I was reading the corporate history of the parody newspaper, The Onion, when I stumbled upon this chronology:
  • 1922: Onion Radio founded.
  • 2009: The Onion and all corporate holdings sold to a Chinese conglomerate, Yu Wan Mei Amalgamated Salvage Fisheries and Polymer Injection Corporation.
  • 2009: The Chinese conglomerate, Yu Wan Mei Amalgamated Salvage Fisheries and Polymer Injection Corporation, having felt misled in its acquisition of The Onion, has placed The Onion up for sale less than one week after purchasing the paper.
Yu Wan Mei Amalgamated Salvage Fisheries and Polymer Injection Corporation, ROFLMAO!! I don't remember laughing so much at a wiki article since the Uncyclopedia article on the Top 100 Worst Movies of all time!

It turns out they've made it extremely elaborate. The website for the corporation is absolutely hilarious, and has fantastic attention to detail. Everything, right from the y-axis having the dependent variable to the random stock pictures and the absolutely fantastic Chinese-English quotes ("This is why SATISFACTION is synonymous with YU WAN MEI.", "ROBUSTNESS IS UNAVOIDABLE with the consumption of YU WAN MEI products."), random quotes from the CEO ("Fish Time Is Success Time") and random others (“To Extract The Entrails, One Must First Extract His Ego”, “Capital Proliferation Cannot Be Stopped”, "Eternal Solutions for Yesterday and Tomorrow", "Internationalized Style of Management"). They even have a super fantastic promo video!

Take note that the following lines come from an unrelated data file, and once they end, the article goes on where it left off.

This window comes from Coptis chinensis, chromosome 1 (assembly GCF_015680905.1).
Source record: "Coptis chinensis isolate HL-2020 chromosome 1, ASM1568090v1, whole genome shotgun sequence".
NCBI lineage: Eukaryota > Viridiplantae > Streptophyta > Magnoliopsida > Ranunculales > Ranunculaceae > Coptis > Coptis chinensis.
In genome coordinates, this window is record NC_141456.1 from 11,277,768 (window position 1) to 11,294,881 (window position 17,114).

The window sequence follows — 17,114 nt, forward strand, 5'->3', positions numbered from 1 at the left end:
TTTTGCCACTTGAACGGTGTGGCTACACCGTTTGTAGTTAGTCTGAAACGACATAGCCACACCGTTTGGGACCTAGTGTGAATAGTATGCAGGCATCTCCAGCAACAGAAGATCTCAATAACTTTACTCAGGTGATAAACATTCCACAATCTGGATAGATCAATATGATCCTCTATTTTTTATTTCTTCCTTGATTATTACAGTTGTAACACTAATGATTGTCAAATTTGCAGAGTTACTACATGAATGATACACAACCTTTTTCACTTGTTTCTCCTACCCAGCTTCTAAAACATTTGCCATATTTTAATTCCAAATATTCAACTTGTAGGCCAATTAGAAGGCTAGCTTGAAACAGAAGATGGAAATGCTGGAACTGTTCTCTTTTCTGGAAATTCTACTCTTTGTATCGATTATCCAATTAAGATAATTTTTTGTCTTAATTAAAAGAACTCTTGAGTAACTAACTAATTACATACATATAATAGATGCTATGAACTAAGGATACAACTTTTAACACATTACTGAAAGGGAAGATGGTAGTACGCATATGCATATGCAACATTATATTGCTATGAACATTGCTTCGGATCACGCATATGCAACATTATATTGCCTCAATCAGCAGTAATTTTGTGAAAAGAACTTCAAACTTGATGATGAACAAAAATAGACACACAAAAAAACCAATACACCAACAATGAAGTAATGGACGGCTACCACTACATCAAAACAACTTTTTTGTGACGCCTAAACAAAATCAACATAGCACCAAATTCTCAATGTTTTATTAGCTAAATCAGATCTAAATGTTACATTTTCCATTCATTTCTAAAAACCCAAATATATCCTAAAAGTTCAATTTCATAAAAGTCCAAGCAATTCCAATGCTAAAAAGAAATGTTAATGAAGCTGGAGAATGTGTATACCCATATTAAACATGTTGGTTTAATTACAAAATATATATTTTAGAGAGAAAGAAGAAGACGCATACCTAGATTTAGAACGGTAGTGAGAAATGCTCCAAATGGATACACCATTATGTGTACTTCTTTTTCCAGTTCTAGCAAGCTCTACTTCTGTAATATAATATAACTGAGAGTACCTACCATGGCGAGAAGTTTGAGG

There is even a product line up, and the best of it's products is the Yu Wan Mei Device:




The description reads "The device has been completed and is now available for sale. Code 41-Virtue-00B"


Coming back to the Onion, there is even the CEO's statement on the disastrous acquisition, "Why Did No One Inform Us Of The Imminent Death Of The American Newspaper Industry?". I LOVE the laboured English drenched in metaphor. It reminds me of this fantastic short story by Anil Menon, "Love in a Hot Climate" (small PDF), which has English 'more Indian' than Indian English. In one of those now-ungooglable articles, I read about how caricatures strike a chord because they are more real than the object they represent. The caricature of a politician with a big nose has such a big nose that it tickles our subconscious identity of him. People skilled at making caricatures have a knack for identifying what it is about a person's face that makes us identify him.


:-)
blog comments powered by Disqus

Blogger Templates by Blog Forum